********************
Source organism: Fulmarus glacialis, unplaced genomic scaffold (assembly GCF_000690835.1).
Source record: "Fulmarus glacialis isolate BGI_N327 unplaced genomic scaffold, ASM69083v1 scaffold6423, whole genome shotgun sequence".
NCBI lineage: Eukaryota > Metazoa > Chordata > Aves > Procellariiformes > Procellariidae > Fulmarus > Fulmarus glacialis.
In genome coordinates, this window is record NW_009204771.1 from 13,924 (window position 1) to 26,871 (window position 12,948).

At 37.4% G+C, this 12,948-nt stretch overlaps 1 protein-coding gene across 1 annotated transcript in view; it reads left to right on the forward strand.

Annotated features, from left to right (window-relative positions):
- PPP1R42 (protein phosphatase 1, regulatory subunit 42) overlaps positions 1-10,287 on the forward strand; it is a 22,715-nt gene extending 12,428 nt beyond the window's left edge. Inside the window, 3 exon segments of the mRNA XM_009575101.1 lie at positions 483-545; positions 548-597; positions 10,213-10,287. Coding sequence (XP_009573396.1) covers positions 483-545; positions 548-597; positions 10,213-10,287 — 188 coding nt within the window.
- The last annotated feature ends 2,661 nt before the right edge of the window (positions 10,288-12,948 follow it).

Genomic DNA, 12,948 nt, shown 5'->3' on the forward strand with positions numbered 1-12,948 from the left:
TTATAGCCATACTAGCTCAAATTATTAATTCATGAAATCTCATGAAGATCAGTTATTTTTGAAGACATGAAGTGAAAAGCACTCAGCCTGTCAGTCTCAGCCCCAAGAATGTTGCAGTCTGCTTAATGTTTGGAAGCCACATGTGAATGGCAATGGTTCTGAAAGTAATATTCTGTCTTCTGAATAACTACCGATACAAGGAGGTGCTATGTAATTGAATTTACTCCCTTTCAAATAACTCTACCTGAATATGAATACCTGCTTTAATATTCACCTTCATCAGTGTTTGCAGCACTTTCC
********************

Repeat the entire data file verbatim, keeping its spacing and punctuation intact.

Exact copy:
Source organism: Fulmarus glacialis, unplaced genomic scaffold (assembly GCF_000690835.1).
Source record: "Fulmarus glacialis isolate BGI_N327 unplaced genomic scaffold, ASM69083v1 scaffold6423, whole genome shotgun sequence".
NCBI lineage: Eukaryota > Metazoa > Chordata > Aves > Procellariiformes > Procellariidae > Fulmarus > Fulmarus glacialis.
In genome coordinates, this window is record NW_009204771.1 from 13,924 (window position 1) to 26,871 (window position 12,948).

At 37.4% G+C, this 12,948-nt stretch overlaps 1 protein-coding gene across 1 annotated transcript in view; it reads left to right on the forward strand.

Annotated features, from left to right (window-relative positions):
- PPP1R42 (protein phosphatase 1, regulatory subunit 42) overlaps positions 1-10,287 on the forward strand; it is a 22,715-nt gene extending 12,428 nt beyond the window's left edge. Inside the window, 3 exon segments of the mRNA XM_009575101.1 lie at positions 483-545; positions 548-597; positions 10,213-10,287. Coding sequence (XP_009573396.1) covers positions 483-545; positions 548-597; positions 10,213-10,287 — 188 coding nt within the window.
- The last annotated feature ends 2,661 nt before the right edge of the window (positions 10,288-12,948 follow it).

Genomic DNA, 12,948 nt, shown 5'->3' on the forward strand with positions numbered 1-12,948 from the left:
TTATAGCCATACTAGCTCAAATTATTAATTCATGAAATCTCATGAAGATCAGTTATTTTTGAAGACATGAAGTGAAAAGCACTCAGCCTGTCAGTCTCAGCCCCAAGAATGTTGCAGTCTGCTTAATGTTTGGAAGCCACATGTGAATGGCAATGGTTCTGAAAGTAATATTCTGTCTTCTGAATAACTACCGATACAAGGAGGTGCTATGTAATTGAATTTACTCCCTTTCAAATAACTCTACCTGAATATGAATACCTGCTTTAATATTCACCTTCATCAGTGTTTGCAGCACTTTCC